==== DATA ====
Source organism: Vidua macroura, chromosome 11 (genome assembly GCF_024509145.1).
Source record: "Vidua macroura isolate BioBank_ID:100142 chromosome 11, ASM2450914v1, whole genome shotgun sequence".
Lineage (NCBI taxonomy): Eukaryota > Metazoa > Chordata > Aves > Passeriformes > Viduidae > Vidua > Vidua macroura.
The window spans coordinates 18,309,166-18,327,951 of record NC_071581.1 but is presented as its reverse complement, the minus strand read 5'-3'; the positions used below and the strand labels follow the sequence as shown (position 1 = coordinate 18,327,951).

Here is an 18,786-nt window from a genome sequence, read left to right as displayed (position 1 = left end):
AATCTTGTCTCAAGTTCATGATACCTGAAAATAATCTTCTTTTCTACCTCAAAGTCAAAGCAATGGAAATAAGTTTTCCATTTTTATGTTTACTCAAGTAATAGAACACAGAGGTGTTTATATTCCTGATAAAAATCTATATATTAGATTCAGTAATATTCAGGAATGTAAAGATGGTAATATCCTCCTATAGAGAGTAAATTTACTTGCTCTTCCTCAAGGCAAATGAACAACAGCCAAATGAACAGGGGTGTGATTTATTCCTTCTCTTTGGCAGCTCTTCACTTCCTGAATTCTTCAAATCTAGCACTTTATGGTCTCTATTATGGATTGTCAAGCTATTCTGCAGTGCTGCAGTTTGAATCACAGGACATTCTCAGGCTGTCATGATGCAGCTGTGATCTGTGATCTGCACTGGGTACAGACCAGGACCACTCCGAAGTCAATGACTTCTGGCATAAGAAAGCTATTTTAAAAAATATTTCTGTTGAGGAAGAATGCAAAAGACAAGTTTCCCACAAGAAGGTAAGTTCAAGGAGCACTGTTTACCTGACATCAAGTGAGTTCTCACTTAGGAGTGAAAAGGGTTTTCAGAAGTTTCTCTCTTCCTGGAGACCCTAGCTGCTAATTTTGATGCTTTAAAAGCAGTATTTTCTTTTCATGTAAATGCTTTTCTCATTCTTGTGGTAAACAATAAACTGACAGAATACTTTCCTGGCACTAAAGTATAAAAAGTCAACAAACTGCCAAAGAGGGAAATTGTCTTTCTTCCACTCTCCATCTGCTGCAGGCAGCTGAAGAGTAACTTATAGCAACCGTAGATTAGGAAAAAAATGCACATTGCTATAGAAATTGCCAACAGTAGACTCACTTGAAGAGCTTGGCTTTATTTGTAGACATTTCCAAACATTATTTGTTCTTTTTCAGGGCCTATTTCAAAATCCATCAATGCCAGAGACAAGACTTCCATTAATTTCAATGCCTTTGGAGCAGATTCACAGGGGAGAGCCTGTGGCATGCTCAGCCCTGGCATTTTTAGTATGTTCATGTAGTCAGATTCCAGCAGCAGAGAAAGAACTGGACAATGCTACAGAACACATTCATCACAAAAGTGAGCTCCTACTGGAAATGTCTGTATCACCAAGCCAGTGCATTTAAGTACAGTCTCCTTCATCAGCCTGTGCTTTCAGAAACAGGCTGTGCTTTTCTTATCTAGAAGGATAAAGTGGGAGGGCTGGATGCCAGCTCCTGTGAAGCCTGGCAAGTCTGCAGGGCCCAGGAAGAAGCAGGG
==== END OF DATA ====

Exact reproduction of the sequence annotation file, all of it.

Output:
Source organism: Vidua macroura, chromosome 11 (genome assembly GCF_024509145.1).
Source record: "Vidua macroura isolate BioBank_ID:100142 chromosome 11, ASM2450914v1, whole genome shotgun sequence".
Lineage (NCBI taxonomy): Eukaryota > Metazoa > Chordata > Aves > Passeriformes > Viduidae > Vidua > Vidua macroura.
The window spans coordinates 18,309,166-18,327,951 of record NC_071581.1 but is presented as its reverse complement, the minus strand read 5'-3'; the positions used below and the strand labels follow the sequence as shown (position 1 = coordinate 18,327,951).

Here is an 18,786-nt window from a genome sequence, read left to right as displayed (position 1 = left end):
AATCTTGTCTCAAGTTCATGATACCTGAAAATAATCTTCTTTTCTACCTCAAAGTCAAAGCAATGGAAATAAGTTTTCCATTTTTATGTTTACTCAAGTAATAGAACACAGAGGTGTTTATATTCCTGATAAAAATCTATATATTAGATTCAGTAATATTCAGGAATGTAAAGATGGTAATATCCTCCTATAGAGAGTAAATTTACTTGCTCTTCCTCAAGGCAAATGAACAACAGCCAAATGAACAGGGGTGTGATTTATTCCTTCTCTTTGGCAGCTCTTCACTTCCTGAATTCTTCAAATCTAGCACTTTATGGTCTCTATTATGGATTGTCAAGCTATTCTGCAGTGCTGCAGTTTGAATCACAGGACATTCTCAGGCTGTCATGATGCAGCTGTGATCTGTGATCTGCACTGGGTACAGACCAGGACCACTCCGAAGTCAATGACTTCTGGCATAAGAAAGCTATTTTAAAAAATATTTCTGTTGAGGAAGAATGCAAAAGACAAGTTTCCCACAAGAAGGTAAGTTCAAGGAGCACTGTTTACCTGACATCAAGTGAGTTCTCACTTAGGAGTGAAAAGGGTTTTCAGAAGTTTCTCTCTTCCTGGAGACCCTAGCTGCTAATTTTGATGCTTTAAAAGCAGTATTTTCTTTTCATGTAAATGCTTTTCTCATTCTTGTGGTAAACAATAAACTGACAGAATACTTTCCTGGCACTAAAGTATAAAAAGTCAACAAACTGCCAAAGAGGGAAATTGTCTTTCTTCCACTCTCCATCTGCTGCAGGCAGCTGAAGAGTAACTTATAGCAACCGTAGATTAGGAAAAAAATGCACATTGCTATAGAAATTGCCAACAGTAGACTCACTTGAAGAGCTTGGCTTTATTTGTAGACATTTCCAAACATTATTTGTTCTTTTTCAGGGCCTATTTCAAAATCCATCAATGCCAGAGACAAGACTTCCATTAATTTCAATGCCTTTGGAGCAGATTCACAGGGGAGAGCCTGTGGCATGCTCAGCCCTGGCATTTTTAGTATGTTCATGTAGTCAGATTCCAGCAGCAGAGAAAGAACTGGACAATGCTACAGAACACATTCATCACAAAAGTGAGCTCCTACTGGAAATGTCTGTATCACCAAGCCAGTGCATTTAAGTACAGTCTCCTTCATCAGCCTGTGCTTTCAGAAACAGGCTGTGCTTTTCTTATCTAGAAGGATAAAGTGGGAGGGCTGGATGCCAGCTCCTGTGAAGCCTGGCAAGTCTGCAGGGCCCAGGAAGAAGCAGGG